His career began after graduating in architecture in Florence: having become an assistant to the Design course held by Adolfo Natalini at the University of Architecture of the Tuscan city, he came into contact with radical design and founded the Cavart group, inspired by those principles. The following years saw him in Milan, where in 1979 he met Ettore Sottsass, who will follow in the Memphis group, and in 1980 he started an independent activity. In the same years, he established relations with Centrokappa and Alchimia. However, the relationship with Sottsass introduces him to the most important environments of Italian industrial design: in the following decade he collaborates with Olivetti, for which he designs the furniture branded Synthesis and then becomes responsible for the design office of the parent company, an assignment that will keep up in 2002 and that will lead him to sign the project of numerous computers and office items, an area in which over the years he will lend his projects to Compaq, Philips, Siemens and Vitra.

The end of the eighties is a golden moment for De Lucchi’s career: in 1989 he won the design of the Deutsche Bank branches and was awarded the Compasso d’Oro for the first time. The award was awarded to him for the Tolomeo lamp, designed in 1987 for Artemide. A year before he will work for the furniture company Malobbia di Thiene in the design of furniture for the home.


In the following years, he will return to design work in Germany, for example by designing the interiors of the Deutsche Bahn ticket offices; and for banks, working for example for Banco Portugues do Atlantico and for the Italian Post Office. However, its main scope remains the design of office interiors: as well as for Olivetti, De Lucchi works for Enel, Piaggio, Telecom Italia, Hera and, returning to the banking world, for Intesa Sanpaolo, which also commissiones the cards of credit and the setting up of the Gallerie d’Italia in Piazza della Scala.

In the meantime, in 1990, he founded Produzione Privata, a brand dedicated to the production of objects without commissioning and subsequently takes care of setting up exhibitions – for example at the Scuderie del Quirinale – and to rethink museum spaces and libraries: he takes care of the Palazzo delle Esposizioni di Rome, the restoration of the Design Museum at the Triennale di Milano, the libraries of San Giorgio in Poggiale (Bologna) and Lodi and the Cini Foundation of Venice. In 2001 he returned to winning the Compasso d’Oro: this time the prize is worth the Olivetti Artjet 10 printer, a company that nevertheless leaves De Lucchi the following year. In the same year, 2002 began teaching: first at the IUAV of Venice, where in 2004 he became full professor, and then, from 2008, at the Polytechnic of Milan. Since 2005 he has also started an intense activity in Georgia: first taking care of the redevelopment of the Rykhe district in Tbilisi, then working on the projects of the Ministry of Internal Affairs and the Peace Bridge in the Georgian capital and the Palace of Justice and the Medea hotel in Batumi . As a result of these works and for the contribution made to the Caucasian country he was awarded by the President Saakashvili of the Georgian honorary citizenship. [4] In 2009 he returned to take care of museum exhibitions, taking care of the Neues Museum in Berlin.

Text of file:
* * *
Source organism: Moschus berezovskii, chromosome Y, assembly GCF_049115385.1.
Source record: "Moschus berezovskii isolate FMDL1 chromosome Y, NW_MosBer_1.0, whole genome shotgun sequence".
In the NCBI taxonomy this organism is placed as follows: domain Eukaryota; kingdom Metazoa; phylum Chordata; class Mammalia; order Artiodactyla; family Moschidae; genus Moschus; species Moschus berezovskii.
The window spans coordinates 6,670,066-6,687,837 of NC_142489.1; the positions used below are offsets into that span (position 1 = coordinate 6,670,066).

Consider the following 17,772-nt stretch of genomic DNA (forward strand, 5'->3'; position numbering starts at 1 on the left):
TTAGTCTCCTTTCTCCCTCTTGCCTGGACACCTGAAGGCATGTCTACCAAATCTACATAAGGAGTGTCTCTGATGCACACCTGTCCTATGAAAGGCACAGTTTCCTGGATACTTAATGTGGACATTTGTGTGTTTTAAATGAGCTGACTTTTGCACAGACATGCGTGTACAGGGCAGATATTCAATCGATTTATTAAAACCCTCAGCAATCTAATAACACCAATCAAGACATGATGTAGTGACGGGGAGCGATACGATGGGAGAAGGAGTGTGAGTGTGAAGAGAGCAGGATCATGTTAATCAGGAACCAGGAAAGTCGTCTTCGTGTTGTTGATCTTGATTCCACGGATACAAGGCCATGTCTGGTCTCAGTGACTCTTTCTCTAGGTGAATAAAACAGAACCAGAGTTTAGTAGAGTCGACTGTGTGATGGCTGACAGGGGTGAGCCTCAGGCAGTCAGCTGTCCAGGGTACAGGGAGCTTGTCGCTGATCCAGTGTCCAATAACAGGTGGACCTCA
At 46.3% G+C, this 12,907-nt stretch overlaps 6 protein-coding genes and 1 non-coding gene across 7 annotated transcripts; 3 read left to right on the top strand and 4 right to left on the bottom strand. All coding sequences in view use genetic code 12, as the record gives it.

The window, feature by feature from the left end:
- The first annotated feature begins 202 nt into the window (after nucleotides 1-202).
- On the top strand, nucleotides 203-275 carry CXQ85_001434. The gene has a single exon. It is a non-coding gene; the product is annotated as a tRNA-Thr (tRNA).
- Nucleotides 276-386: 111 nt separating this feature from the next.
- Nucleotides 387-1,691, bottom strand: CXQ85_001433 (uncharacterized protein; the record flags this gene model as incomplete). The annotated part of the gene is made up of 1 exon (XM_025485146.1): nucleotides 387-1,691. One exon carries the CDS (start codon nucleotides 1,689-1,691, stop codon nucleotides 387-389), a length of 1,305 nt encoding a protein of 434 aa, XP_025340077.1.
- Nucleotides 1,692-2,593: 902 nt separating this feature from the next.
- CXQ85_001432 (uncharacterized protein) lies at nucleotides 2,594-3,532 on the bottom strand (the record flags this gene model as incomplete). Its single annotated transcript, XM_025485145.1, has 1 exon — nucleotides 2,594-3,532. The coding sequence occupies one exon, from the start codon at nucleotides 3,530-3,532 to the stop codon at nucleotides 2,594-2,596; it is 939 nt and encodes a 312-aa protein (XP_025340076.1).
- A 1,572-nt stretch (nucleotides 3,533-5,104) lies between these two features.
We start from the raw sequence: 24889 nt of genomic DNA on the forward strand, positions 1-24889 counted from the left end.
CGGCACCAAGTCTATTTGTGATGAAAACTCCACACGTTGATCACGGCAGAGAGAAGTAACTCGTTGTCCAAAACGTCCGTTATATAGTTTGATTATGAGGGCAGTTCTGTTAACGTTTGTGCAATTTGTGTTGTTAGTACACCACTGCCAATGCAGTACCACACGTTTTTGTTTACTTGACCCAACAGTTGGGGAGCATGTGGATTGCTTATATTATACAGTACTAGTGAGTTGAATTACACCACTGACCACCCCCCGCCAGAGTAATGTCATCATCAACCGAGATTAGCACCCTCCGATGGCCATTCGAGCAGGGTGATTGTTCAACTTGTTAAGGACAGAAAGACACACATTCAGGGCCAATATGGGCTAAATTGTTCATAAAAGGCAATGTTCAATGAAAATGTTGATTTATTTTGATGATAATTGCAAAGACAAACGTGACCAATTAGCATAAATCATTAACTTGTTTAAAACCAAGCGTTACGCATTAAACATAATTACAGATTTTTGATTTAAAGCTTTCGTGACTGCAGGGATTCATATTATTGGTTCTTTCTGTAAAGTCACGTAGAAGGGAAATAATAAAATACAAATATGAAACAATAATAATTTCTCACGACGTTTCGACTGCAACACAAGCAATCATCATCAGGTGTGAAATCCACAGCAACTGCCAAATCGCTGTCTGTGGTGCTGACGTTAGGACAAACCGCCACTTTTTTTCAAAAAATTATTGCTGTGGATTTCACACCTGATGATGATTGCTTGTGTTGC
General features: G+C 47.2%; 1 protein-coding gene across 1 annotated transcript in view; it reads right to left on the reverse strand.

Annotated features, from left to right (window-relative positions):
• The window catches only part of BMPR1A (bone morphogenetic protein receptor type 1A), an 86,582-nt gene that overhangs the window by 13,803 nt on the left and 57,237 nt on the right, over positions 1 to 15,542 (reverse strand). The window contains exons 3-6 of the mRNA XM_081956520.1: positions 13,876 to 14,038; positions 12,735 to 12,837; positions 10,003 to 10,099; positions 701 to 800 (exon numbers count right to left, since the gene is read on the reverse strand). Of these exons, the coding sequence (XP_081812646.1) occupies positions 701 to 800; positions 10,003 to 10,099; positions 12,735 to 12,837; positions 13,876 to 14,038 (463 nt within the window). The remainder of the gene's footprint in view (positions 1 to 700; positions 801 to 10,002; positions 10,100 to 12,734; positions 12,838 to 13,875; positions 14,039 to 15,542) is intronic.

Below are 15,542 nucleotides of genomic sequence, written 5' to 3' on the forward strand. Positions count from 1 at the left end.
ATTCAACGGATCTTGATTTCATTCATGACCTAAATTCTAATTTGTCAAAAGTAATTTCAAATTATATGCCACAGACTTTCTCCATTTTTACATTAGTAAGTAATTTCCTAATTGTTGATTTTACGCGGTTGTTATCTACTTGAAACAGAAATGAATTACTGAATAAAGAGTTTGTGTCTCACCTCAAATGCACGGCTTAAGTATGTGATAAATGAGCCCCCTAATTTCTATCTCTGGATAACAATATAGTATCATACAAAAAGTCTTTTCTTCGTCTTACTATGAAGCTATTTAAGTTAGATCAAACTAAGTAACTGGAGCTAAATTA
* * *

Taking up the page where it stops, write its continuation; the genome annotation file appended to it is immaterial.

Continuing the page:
From December 2017, Michele de Lucchi is the new director of the Domus magazine, thus inaugurating a new cycle that will see the management of the well-known architecture and design magazine, ten important Italian architects for a period of ten years, each of whom is entrusted with the direction of ten numbers up to 2028 to celebrate the magazine’s 100 years of activity. The link between the Ferrarese architect and the magazine founded by Giò Ponti in 1928 dates back to university days: now under his guidance, Domus will focus on different disciplines, combining design, architecture and contemporary art with anthropology, economics and philosophy. through an investigation of the meaning and value of things in addition to the relationship between ‘man and object’. The project will be coordinated in full by the editorial director Domus, Walter Mariotti